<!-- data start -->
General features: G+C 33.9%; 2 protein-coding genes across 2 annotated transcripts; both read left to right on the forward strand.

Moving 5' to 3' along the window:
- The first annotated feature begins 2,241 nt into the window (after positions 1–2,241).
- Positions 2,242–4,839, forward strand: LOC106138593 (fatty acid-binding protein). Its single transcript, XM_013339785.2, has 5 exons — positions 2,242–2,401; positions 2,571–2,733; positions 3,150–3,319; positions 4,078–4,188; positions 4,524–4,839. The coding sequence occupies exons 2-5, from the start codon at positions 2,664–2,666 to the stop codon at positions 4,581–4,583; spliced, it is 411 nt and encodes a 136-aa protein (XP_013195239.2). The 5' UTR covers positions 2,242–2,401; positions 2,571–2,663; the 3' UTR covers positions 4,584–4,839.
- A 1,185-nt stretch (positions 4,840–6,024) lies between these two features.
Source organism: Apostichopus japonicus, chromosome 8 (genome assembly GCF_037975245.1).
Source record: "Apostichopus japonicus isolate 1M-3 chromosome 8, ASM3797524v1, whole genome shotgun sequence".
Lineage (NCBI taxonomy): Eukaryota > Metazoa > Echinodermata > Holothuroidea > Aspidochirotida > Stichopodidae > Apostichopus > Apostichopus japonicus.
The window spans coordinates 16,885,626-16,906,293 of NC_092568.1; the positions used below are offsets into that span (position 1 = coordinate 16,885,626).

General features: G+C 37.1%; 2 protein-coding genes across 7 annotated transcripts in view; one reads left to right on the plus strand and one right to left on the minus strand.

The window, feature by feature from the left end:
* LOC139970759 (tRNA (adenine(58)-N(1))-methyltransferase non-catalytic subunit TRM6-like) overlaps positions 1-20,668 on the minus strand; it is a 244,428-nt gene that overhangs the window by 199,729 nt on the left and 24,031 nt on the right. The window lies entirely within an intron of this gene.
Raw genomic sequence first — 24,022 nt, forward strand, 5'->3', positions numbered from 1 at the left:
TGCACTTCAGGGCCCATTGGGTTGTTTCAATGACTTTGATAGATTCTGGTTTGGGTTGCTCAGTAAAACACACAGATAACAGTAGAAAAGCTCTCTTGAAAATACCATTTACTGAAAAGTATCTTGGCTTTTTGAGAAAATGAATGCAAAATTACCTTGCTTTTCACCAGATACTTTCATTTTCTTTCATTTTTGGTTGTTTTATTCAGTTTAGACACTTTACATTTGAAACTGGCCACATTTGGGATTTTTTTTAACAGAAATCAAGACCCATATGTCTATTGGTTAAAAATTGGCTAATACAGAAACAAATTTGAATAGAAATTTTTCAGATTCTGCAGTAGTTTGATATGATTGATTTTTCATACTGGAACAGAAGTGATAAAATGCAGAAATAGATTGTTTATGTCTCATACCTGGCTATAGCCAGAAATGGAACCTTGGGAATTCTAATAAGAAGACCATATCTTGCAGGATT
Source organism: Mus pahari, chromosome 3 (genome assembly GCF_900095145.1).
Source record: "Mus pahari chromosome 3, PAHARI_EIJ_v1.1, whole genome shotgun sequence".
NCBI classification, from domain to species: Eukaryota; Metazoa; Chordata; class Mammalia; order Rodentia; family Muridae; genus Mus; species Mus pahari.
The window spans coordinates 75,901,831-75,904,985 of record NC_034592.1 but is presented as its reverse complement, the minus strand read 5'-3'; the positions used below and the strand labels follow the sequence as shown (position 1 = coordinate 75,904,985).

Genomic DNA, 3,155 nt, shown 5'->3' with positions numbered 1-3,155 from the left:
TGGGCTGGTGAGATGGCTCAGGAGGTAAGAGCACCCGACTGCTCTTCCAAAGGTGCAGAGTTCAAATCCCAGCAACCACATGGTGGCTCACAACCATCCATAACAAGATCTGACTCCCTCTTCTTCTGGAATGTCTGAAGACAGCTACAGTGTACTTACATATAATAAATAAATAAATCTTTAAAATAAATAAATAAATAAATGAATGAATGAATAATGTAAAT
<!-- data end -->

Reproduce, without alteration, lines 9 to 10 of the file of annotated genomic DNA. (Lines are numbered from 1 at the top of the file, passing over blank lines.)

The window spans coordinates 16,885,626-16,906,293 of NC_092568.1; the positions used below are offsets into that span (position 1 = coordinate 16,885,626).

General features: G+C 37.1%; 2 protein-coding genes across 7 annotated transcripts in view; one reads left to right on the plus strand and one right to left on the minus strand.